Tim Pawlenty, who retired as governor of Minnesota and almost immediately moved towards a national campaign for president, is now back in the thick of politics back home — with Pawlenty vocally supporting state Republican legislators in a government shutdown fight against Democratic Gov. Mark Dayton.
Pawlenty, who is struggling to break out in the presidential field, has been cheering on the Republicans in his home state –Â and likening them to Republicans in Washington who are holding out on the debt ceiling. On Thursday, during an Iowa/Facebook Townhall event, he boasted in remarks that were e-mailed out on his campaign press-list:
“In Minnesota now, they’re having a big fight about the next budget. And that one’s projecting a $5 billion deficit. There’s going to be a deficit. But you know what? That assumes a 20% increase in spending, which is ridiculous. It is outrageous. I would have never allowed that as governor. I applaud the Republican legislature in Minnesota for standing strong and standing firm and saying we’re not going to raise taxes in Minnesota. We don’t have a state in Minnesota that’s over-taxed, we have a state that has spent too much, before I became governor, and we’ve got to get it back in balance.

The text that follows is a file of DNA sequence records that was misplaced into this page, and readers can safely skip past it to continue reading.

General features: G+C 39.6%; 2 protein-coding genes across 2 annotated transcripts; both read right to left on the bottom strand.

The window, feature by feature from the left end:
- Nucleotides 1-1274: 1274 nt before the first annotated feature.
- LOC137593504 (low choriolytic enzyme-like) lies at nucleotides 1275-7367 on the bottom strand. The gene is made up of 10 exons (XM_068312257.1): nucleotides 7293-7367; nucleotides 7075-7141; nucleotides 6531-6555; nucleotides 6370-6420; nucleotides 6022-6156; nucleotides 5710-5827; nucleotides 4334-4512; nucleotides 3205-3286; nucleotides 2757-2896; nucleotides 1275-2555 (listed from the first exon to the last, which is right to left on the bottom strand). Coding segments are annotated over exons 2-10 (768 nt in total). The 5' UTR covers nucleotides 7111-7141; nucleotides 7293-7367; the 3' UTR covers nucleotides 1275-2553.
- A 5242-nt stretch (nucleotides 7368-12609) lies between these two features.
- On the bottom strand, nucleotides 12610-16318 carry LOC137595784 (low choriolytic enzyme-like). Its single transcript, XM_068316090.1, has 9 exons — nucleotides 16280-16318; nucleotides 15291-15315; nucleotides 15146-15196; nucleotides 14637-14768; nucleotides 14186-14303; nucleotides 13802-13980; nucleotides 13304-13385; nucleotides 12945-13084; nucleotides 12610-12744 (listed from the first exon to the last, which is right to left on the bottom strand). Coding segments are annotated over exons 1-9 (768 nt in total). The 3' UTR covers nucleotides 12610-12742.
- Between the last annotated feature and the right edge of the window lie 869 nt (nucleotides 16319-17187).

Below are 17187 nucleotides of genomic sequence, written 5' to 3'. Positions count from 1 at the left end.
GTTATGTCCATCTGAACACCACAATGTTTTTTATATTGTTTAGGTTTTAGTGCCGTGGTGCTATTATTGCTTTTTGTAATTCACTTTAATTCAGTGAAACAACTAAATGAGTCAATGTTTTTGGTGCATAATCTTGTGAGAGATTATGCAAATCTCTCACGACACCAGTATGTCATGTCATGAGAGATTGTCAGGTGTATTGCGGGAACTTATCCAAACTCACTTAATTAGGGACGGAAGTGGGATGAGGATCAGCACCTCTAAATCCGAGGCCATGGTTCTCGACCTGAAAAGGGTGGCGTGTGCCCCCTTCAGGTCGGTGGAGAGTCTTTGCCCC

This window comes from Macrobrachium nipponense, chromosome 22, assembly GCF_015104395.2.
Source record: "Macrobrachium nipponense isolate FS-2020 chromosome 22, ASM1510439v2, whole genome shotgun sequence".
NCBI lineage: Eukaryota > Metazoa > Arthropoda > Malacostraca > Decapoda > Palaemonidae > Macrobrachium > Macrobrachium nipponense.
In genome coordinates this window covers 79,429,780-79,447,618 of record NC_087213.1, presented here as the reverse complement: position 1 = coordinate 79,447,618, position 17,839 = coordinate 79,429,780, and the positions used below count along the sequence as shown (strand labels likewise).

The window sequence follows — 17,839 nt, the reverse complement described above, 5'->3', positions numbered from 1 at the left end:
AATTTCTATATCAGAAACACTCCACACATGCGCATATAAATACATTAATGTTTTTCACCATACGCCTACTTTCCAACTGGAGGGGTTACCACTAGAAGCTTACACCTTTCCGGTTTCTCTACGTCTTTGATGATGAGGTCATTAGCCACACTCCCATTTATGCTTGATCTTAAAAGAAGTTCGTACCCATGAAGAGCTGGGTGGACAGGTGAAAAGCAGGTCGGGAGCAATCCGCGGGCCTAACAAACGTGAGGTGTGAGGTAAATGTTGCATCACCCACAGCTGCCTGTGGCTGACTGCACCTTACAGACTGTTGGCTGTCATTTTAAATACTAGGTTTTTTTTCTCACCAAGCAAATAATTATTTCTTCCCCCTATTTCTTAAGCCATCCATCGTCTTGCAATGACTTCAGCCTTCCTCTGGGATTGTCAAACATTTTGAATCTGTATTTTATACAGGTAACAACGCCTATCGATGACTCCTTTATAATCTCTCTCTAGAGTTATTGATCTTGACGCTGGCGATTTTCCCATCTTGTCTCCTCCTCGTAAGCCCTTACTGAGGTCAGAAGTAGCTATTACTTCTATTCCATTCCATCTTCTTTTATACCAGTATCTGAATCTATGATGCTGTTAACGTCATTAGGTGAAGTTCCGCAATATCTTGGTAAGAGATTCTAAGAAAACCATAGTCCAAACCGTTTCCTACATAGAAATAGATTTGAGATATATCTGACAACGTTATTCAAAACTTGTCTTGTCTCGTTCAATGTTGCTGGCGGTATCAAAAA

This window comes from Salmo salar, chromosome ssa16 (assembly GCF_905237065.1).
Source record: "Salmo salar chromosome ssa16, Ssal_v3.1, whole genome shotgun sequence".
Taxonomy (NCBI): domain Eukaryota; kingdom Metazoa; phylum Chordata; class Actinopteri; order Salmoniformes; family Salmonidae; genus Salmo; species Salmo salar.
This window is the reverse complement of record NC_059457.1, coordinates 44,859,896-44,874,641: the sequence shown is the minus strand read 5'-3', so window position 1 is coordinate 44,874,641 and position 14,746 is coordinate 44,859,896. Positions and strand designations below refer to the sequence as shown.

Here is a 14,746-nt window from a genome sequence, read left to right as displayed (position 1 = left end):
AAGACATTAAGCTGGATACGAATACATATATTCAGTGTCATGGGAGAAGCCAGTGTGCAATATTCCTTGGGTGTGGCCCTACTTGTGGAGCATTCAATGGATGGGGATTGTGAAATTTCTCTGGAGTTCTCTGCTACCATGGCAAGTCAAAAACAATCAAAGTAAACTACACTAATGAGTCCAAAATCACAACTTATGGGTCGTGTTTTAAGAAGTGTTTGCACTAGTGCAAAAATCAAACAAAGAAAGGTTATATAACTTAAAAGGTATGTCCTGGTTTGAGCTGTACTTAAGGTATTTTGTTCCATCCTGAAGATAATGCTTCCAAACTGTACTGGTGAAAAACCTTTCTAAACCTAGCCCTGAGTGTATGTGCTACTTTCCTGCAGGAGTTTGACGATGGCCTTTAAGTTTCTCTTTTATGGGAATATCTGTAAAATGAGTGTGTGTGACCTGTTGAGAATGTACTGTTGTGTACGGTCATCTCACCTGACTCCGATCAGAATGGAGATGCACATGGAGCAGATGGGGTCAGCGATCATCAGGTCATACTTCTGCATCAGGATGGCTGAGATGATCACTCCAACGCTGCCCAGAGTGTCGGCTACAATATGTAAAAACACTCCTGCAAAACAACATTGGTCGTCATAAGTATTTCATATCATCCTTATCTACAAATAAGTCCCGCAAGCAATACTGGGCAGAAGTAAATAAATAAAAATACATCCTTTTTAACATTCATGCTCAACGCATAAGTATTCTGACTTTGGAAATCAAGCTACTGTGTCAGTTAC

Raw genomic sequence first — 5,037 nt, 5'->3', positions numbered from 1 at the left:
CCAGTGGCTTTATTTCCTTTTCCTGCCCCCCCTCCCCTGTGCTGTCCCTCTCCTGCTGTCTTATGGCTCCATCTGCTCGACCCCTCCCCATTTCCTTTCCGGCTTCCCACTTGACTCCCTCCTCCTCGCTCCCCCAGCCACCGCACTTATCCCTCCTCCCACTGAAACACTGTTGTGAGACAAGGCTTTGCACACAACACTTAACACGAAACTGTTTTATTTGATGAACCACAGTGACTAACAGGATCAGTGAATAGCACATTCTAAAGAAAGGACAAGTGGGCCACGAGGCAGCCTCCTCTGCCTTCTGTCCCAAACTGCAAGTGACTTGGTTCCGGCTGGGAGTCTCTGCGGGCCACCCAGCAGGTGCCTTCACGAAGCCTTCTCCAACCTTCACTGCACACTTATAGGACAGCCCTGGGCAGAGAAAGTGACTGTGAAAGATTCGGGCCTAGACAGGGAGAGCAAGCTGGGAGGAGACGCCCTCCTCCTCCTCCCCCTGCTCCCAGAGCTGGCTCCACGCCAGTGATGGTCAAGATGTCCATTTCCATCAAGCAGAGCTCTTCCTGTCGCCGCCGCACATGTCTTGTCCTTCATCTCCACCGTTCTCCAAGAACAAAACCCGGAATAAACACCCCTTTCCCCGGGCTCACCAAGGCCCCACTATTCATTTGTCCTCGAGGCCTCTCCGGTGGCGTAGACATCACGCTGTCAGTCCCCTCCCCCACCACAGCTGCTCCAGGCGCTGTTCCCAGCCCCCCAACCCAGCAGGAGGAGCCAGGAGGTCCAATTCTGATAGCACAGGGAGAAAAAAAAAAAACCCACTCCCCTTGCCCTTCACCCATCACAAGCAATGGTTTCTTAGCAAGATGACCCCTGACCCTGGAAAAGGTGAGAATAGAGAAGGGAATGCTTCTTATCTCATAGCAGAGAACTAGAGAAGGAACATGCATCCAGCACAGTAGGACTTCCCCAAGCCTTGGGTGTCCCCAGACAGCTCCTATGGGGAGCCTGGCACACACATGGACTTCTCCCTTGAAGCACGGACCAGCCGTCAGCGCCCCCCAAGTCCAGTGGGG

“I share that with you because it’s similar to the challenges seen in Washington D.C. going on with this debt ceiling limit issue. They’ve got the President and Republicans negotiating, and I urge our Republicans in Washington D.C. to stand strong. The only way you get real change in Washington D.C. is to draw lines in the sand. And if you notice, most politicians are like running water downhill. They want least resistance. So it’s helpful, in having them do bold and courageous things, to put up some points of resistance. And there is a moment here now, it’s not an easy moment, but it’s a dramatic and it’s an important moment, for our conservatives in Washington to stand tall and stand strong and stand courageously, and say the answer to America’s future is not to pile more debt on our children and our grandchildren. The answer is to get our financial house in order and to live within our means, just like families have to do, just like businesses have to do, and just what we’d expect in our personal lives.”